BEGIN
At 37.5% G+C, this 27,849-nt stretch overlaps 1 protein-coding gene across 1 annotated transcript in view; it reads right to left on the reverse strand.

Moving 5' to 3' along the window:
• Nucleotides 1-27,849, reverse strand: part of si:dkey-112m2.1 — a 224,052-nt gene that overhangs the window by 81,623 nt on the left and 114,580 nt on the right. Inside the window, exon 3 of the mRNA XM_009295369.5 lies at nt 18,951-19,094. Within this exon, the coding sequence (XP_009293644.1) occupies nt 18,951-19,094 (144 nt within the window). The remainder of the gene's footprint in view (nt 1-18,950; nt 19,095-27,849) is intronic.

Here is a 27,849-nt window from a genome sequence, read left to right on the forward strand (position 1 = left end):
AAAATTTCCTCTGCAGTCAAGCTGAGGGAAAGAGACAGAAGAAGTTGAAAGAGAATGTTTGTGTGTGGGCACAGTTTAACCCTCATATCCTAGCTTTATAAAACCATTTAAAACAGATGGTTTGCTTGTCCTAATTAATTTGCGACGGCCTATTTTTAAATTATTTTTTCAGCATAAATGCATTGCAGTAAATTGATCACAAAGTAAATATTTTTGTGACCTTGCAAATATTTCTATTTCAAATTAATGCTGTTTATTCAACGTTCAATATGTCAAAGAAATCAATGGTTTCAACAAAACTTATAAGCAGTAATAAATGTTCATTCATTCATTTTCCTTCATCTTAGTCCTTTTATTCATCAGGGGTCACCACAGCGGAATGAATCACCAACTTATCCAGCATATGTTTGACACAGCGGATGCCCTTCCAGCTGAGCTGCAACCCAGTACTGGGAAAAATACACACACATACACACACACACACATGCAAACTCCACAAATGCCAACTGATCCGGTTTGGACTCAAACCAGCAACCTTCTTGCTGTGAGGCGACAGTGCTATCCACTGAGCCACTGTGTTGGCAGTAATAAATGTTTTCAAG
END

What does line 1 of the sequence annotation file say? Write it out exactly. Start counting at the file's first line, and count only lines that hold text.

At 37.5% G+C, this 27,849-nt stretch overlaps 1 protein-coding gene across 1 annotated transcript in view; it reads right to left on the reverse strand.